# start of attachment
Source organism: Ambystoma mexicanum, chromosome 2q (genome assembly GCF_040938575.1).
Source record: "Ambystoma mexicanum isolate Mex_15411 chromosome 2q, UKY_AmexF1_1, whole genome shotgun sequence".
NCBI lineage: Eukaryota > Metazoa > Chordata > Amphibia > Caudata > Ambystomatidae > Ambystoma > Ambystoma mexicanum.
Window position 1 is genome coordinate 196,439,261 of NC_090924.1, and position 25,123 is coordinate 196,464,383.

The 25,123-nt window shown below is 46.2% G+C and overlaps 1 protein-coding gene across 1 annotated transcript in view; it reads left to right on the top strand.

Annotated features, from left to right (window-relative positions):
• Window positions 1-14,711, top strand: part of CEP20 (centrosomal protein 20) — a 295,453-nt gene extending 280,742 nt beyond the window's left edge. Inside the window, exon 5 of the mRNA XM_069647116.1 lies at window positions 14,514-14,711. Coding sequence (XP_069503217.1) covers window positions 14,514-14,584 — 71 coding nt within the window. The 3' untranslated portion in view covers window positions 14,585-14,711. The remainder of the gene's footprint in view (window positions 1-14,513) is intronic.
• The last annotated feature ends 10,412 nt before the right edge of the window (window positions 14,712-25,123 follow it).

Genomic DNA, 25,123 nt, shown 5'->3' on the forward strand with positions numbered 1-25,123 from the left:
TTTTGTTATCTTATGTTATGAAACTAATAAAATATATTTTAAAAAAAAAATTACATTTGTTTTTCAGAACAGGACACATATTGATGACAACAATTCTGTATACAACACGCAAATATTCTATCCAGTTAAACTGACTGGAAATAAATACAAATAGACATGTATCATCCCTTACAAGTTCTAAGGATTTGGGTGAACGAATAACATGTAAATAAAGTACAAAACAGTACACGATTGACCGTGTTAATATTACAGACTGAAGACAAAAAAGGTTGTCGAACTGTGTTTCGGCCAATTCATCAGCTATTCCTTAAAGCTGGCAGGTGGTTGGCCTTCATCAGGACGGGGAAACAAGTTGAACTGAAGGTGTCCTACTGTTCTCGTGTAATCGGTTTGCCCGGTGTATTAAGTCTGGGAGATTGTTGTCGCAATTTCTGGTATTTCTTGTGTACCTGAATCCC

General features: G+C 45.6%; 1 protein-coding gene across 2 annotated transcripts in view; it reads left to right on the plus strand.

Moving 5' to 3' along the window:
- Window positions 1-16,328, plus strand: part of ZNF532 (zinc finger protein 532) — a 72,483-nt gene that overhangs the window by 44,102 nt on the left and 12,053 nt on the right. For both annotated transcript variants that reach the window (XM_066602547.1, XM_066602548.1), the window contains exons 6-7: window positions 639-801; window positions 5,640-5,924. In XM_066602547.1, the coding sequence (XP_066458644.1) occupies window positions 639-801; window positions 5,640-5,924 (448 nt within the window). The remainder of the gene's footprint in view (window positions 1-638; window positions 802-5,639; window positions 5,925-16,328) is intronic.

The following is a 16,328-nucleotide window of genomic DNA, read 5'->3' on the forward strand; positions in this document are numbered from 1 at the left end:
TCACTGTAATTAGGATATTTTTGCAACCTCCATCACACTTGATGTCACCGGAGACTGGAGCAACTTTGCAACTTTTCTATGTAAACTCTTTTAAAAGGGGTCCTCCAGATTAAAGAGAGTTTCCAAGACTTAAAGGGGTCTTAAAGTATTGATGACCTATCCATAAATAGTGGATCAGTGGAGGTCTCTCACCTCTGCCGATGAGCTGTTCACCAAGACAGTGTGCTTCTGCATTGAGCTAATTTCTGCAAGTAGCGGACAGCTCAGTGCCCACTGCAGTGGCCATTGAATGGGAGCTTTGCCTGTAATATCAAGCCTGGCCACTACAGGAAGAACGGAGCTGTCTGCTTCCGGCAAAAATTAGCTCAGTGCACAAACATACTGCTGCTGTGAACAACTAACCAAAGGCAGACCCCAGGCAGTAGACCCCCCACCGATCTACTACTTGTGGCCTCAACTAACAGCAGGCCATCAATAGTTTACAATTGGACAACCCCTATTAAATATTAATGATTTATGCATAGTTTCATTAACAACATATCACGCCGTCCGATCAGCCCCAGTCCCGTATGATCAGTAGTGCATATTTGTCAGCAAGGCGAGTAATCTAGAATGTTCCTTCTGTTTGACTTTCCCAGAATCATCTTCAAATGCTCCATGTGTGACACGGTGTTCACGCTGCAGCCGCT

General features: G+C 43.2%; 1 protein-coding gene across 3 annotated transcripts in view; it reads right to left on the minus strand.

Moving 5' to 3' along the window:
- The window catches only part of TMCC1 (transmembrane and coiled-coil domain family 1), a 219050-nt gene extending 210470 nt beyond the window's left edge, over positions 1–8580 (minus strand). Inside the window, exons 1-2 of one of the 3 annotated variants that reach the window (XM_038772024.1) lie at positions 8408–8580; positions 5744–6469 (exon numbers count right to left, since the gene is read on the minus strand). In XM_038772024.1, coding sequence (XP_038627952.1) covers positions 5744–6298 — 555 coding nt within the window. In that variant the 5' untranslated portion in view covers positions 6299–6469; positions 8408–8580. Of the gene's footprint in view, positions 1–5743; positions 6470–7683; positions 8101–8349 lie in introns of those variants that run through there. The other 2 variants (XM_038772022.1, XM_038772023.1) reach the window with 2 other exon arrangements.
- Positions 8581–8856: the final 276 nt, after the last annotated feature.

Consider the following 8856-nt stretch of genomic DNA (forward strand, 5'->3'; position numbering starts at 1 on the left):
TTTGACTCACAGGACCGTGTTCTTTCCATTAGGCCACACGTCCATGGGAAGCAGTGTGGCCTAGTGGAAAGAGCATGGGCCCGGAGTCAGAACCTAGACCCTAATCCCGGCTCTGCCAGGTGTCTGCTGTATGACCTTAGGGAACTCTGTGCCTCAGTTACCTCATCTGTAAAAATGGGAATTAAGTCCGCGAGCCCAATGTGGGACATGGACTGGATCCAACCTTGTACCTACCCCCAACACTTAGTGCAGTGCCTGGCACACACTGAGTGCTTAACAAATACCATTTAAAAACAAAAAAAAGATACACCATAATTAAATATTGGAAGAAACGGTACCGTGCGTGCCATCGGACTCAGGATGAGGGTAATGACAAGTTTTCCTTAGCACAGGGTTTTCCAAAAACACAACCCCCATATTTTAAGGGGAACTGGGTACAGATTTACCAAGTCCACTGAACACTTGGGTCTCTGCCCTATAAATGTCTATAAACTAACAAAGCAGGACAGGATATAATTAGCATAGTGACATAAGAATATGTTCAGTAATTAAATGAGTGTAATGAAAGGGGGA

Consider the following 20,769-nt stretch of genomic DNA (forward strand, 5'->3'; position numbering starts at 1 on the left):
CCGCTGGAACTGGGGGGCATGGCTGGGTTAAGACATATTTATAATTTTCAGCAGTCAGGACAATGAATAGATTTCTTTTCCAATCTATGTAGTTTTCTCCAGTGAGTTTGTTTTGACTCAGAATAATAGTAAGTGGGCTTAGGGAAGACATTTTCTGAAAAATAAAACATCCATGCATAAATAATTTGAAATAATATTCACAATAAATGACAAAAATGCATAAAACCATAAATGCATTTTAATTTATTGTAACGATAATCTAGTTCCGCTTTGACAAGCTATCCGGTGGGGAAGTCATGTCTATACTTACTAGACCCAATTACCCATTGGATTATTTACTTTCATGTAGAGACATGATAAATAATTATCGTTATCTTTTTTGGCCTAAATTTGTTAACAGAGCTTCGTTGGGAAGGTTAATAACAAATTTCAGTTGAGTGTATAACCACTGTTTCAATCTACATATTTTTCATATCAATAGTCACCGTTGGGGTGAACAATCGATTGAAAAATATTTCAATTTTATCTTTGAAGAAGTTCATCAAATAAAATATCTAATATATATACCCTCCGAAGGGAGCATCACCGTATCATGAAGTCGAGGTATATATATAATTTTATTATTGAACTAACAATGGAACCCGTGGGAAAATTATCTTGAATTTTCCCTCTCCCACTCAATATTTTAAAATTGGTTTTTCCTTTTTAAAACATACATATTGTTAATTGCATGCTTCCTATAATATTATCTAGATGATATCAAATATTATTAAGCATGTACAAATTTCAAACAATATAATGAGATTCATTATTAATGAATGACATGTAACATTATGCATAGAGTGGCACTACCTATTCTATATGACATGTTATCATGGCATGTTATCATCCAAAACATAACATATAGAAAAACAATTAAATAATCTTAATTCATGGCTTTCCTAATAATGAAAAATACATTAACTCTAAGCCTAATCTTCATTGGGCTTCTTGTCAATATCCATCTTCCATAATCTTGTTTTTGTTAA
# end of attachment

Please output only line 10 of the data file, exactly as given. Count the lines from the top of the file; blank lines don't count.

TTTTGTTATCTTATGTTATGAAACTAATAAAATATATTTTAAAAAAAAAATTACATTTGTTTTTCAGAACAGGACACATATTGATGACAACAATTCTGTATACAACACGCAAATATTCTATCCAGTTAAACTGACTGGAAATAAATACAAATAGACATGTATCATCCCTTACAAGTTCTAAGGATTTGGGTGAACGAATAACATGTAAATAAAGTACAAAACAGTACACGATTGACCGTGTTAATATTACAGACTGAAGACAAAAAAGGTTGTCGAACTGTGTTTCGGCCAATTCATCAGCTATTCCTTAAAGCTGGCAGGTGGTTGGCCTTCATCAGGACGGGGAAACAAGTTGAACTGAAGGTGTCCTACTGTTCTCGTGTAATCGGTTTGCCCGGTGTATTAAGTCTGGGAGATTGTTGTCGCAATTTCTGGTATTTCTTGTGTACCTGAATCCC